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Tashilunpo Monastery

Tashilhunpo Monastery is located on the southern slope of the Nyima Mountain to the west of the Shigatse city. It represents the Tibetan super architecture art in the Last Tibetan spirit. The monastery attracts thousands of Buddhists and tourists from domestic and abroad to travel and worship every year.Driving on the road far away from Shigatse, from the west city you can see the gold roof of Tashilhunpo Monastery shinning under the sunshine. Experiencing five centuries, it still maintains the magnificent vigor. Tashilhunpo Monastery (meaning auspicious) is one of the Six Big Monasteries of Gelugpa (or Yellow Hat Sect) in China and the biggest Tibetan Gelugpa Buddhism monastery in back Tibet area.

Tashilhunpo Monastery was founded in 1447, and its name means “heap of glory” or “all fortune and happiness gathered here” in Tibetan language. Ever since its foundation, Tashilhunpo has been the traditional sear of successive Panchen Lamas, who are the second highest ranking Tulku lineage in the Gelugpa tradition. All the Panchen Lamas have managed to expand the monastery gradually over the centuries. Tashilhunpo houses plenty of treasured sutra and cultural relics.

Jamba Chyenmu (The Maitreya Temple)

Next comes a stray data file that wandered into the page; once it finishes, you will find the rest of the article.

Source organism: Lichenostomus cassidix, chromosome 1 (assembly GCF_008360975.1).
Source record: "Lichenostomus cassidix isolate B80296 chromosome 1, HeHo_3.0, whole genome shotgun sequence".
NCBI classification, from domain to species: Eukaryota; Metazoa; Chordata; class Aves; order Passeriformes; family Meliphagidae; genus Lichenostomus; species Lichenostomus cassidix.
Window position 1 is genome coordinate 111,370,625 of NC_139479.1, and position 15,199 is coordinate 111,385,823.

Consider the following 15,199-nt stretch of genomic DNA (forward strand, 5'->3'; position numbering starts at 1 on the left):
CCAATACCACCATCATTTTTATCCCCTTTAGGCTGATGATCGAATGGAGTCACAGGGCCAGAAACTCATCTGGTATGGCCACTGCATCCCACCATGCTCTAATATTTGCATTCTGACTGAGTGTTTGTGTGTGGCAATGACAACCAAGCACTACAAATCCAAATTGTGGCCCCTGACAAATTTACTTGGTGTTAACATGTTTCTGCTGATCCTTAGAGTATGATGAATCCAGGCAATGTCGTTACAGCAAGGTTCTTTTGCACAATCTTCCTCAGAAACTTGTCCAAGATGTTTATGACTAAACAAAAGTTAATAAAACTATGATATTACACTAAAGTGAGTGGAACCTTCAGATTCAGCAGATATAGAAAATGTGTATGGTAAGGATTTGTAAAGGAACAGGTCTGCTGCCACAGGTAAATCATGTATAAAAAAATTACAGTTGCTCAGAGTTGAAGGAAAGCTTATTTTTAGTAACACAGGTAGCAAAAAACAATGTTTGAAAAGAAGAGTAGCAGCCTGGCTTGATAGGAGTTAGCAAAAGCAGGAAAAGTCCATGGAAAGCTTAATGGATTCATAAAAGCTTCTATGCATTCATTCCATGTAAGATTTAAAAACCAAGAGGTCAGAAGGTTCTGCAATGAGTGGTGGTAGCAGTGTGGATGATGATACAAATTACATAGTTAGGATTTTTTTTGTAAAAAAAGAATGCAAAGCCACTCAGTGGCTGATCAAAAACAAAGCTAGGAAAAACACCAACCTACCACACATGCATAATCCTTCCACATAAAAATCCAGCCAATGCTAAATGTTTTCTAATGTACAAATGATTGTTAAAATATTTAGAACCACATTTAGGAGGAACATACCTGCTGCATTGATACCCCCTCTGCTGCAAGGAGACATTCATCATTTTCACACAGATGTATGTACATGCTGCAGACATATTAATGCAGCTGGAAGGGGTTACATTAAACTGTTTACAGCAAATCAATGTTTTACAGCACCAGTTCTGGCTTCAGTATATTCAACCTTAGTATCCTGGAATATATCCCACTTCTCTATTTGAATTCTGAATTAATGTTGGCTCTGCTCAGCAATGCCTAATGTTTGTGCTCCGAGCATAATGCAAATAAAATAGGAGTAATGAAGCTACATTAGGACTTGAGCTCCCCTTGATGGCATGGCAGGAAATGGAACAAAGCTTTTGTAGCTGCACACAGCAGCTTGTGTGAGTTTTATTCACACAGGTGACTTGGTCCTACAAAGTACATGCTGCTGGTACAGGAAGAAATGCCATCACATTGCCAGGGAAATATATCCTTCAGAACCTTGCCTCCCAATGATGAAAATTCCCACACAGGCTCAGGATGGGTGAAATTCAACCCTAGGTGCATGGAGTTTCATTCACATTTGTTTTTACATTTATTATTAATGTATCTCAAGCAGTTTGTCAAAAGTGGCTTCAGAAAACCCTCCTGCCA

Jamba Chyenmu was erected in 1914, and is the tallest building of Tashilhunpo. The ninth Panchen Lama erected this to house a giant statue of maitreya Buddha, which is the largest of its kind in China. The statue is 26 meters (85 ft) tall, and contains 279 kilograms (615 lb) of gold and 150,000 kilograms (330693 lb) of brass and copper. More than 100 goldsmiths, coppersmiths, painters and sculptors from Tibet and Nepal joined together in the producing process of this gigantic statue.

Sunning of the Buddha Festival

The Sunning of the Buddha Festival at Tashilhumpo Monastery is a grand and important festival in Tibet. It happens every year from 14th to 16th of the fifth month of the Tibetan Calendar (around July and August on the Gregorian calendar). During the festival, three Buddhas are displayed respectively each day. Here, Buddhas are actually giant pieces of Thangkas. The first day displays the Buddha representing the past, the second day the present, and the third day the future. Tens of thousands of people congregate around the giant Buddha. The display platform for sunning the Buddha at Tashilhunpo is very unique. It was completely built with rocks in 1468. Standing tall and magnificent on the mountain slope, the giant platform can be seen dozens of kilometers away. During the festival, people from all around Tibet and many other places gather there to worship the Buddha.

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